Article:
The gap in wheat fortunes between the southern hemisphere’s top two growing countries widened even further as Australia’s top producing state received a harvest upgrade, while Argentina’s crop was downgraded again.
In Western Australia, “the mild finish to the season and rain in late August and early September, have combined to finish off a near-perfect season” for grains, blessed by ample rainfall, the Grain Industry Association of Western Australia (Giwa) said.
Although winter crop harvesting has been delayed by cool and wet weather, “what has been harvested has exceeded expectations by several hundred kilogrammes per hectare in nearly all cases for canola and wheat”, the association said.
Giwa raised by 820,000 tonnes to 23.98m tonnes its forecast for this year’s overall Western Australian harvest – taking the estimate within 50,000 tonnes of last year’s record high.
The revision included an increase of 550,000 tonnes, to 12.60m tonnes, in the estimate for the 2022 wheat harvest.
‘Bad to worse’
The upgrade came hours after the Buenos Aires grains exchange cut to 12.4m tonnes, a seven-year low, its forecast for the ongoing 2022-23 Argentine wheat harvest, citing damage from frost.
On Wednesday the Rosario grains exchange cut by 1.9m tonnes to 11.8m tonnes, its estimate – implying a near-halving from last year’s bumper 23.0m-tonne result.
The Rosario’s latest downgrade, which followed a cut in the forecast to 13.7m tonnes two weeks ago, also reflected growing evidence of crop damage from low temperatures, on top of the stress caused by dryness which the exchange termed “the most serious in eight years”.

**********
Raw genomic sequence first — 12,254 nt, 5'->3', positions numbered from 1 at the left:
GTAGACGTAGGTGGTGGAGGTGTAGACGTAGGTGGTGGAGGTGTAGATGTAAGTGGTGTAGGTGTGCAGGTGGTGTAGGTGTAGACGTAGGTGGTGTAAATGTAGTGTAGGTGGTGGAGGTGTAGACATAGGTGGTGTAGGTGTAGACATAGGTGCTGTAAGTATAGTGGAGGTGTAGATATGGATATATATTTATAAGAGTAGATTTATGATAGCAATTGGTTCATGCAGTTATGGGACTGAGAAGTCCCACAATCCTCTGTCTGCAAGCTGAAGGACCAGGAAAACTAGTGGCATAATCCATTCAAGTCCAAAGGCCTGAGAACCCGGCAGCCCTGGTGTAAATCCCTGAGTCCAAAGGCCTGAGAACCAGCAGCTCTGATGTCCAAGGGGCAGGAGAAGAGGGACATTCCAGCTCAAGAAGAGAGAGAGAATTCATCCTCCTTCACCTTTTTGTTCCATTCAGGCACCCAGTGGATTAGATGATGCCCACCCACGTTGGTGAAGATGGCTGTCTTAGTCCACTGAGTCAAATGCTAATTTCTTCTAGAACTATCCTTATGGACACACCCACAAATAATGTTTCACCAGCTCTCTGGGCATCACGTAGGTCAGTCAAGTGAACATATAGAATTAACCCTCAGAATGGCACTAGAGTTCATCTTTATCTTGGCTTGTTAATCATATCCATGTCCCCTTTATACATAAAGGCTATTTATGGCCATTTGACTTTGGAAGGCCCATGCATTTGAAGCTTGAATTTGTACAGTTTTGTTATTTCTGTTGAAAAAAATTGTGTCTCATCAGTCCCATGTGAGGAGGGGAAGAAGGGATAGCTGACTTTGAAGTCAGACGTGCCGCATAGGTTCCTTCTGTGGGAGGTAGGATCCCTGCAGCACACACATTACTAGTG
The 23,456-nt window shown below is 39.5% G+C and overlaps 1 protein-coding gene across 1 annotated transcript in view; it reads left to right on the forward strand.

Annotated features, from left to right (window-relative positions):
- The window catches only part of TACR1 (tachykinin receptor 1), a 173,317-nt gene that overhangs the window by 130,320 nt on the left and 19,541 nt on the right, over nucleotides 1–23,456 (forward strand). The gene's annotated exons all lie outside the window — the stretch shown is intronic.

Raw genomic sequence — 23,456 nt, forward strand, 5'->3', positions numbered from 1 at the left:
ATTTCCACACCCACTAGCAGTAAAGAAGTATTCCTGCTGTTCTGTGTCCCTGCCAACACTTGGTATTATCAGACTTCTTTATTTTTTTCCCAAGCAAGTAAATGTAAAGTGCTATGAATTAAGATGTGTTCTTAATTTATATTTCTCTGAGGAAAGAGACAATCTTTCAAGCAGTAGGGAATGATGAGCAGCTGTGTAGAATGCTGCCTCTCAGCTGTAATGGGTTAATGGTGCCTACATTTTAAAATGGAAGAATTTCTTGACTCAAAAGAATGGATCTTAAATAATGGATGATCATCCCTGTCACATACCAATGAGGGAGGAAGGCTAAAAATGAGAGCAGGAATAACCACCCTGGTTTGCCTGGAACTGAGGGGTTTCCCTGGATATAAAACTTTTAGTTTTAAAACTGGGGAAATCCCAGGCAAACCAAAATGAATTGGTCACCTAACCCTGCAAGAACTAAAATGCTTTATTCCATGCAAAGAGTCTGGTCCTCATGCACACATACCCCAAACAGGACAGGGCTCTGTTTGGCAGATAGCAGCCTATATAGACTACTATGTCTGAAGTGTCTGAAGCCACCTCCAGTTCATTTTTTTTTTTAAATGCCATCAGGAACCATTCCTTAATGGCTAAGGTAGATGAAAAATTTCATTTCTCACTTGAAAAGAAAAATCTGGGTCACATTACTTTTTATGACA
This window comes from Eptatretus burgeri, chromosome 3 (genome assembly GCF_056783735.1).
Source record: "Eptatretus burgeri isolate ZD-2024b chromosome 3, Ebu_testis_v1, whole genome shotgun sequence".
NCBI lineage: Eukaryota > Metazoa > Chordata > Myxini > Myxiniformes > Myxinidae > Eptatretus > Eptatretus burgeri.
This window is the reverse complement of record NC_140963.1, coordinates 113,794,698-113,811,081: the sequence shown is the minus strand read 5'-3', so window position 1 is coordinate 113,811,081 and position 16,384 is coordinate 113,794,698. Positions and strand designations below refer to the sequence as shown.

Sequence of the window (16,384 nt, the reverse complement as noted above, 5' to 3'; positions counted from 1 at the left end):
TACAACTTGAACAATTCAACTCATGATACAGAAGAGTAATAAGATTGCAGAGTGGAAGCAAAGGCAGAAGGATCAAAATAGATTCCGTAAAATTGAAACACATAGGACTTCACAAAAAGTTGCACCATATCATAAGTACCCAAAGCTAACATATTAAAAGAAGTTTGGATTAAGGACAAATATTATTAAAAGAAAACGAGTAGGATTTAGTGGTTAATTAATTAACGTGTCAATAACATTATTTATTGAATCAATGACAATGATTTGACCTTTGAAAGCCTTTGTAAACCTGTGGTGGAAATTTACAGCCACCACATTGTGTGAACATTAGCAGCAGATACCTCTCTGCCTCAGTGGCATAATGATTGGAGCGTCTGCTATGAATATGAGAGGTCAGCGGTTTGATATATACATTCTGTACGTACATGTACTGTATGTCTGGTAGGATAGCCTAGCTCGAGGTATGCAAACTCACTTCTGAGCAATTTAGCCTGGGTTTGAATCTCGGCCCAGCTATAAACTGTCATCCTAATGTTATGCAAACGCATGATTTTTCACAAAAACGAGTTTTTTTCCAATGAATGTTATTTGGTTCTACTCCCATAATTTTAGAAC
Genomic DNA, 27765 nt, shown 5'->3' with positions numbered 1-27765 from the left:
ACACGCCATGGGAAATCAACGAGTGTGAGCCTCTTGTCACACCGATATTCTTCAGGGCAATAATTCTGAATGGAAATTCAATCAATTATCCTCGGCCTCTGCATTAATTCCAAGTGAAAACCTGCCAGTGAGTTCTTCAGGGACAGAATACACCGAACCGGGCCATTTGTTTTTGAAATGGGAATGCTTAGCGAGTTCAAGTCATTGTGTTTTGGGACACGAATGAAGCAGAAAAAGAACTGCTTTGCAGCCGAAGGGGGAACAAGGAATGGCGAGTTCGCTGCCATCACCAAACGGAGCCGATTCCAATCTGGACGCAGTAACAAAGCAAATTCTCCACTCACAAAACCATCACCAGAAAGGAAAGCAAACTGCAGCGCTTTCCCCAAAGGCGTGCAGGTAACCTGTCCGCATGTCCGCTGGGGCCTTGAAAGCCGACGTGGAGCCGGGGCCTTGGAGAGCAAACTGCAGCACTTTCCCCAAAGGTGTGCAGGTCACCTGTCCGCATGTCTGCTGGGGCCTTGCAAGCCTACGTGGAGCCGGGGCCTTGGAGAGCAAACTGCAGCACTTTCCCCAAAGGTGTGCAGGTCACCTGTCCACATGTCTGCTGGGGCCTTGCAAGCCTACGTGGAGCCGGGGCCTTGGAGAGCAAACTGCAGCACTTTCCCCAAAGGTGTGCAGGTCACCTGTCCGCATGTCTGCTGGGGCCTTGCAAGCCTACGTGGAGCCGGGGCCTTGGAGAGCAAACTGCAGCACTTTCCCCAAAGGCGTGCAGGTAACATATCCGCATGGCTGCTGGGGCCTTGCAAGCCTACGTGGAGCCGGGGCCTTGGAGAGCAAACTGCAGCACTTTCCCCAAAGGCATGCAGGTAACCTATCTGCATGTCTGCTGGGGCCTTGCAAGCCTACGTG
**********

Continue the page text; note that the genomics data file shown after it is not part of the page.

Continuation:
Some central growing regions have been left with rain shortfall of a “phenomenal” 200mm-300 mm (8-12 inches) since the start of July, compared with the 30-year average, the exchange said, meaning that wheat crops “started badly and continued to get worse”.
The exchange cautioned that further downgrades may yet follow, with its latest estimate not including damage from November 1 frost in Buenos Aires, the top growing province.
“The current scenario for Argentine wheat is going through enormous uncertainty and there may continue to be new cuts” to estimates.
Corn vs soybeans
The exchange also blamed the harsh weather for a cut of 100,000 hectares, to 7.9m hectares, in its forecast for Argentine corn sowings for 2022-23.
“In addition to the planting problems posed by very restricted moisture, crops in the provinces of Santa Fe, Buenos Aires, Cordoba and Entre Rios have faced damage from low temperatures,” it said, adding that some fields “must be resown”.
The lost area will be switched to soybeans, which can be later planted, for which the sowings forecast was lifted to 17.1m hectares.
In Western Australia, Giwa reported canola as the state’s “absolute standout” crop this year, with the production forecast for the oilseed lifted by 170,000 tonnes to a record 3.98m tonnes, well ahead of the 3.13m tonnes reaped in 2021.
The association attributed the strong performance to the “good early start and slow finish” to development allowed by the weather conditions, besides to improved farming methods.
However, Giwa did acknowledge some setback to wheat from the recent wetness, saying that the damp conditions are “now beginning to cause trouble with lodging, head loss and expected downgrades in quality if the rain persists.
“Grain loss from hail across the central and southern regions in the last two weeks is starting to add up.”
Wetness is too cutting expectations for the eastern Australian crop, leading Rabobank last week to caution of losses to both harvest quality and quantity.
“Significant east coast flooding and excess rainfall is expected not only to cause considerable downgrades to crop quality, with substantially more feed around year-on-year, but also to reduce tonnage due to washed out fields,” the bank said.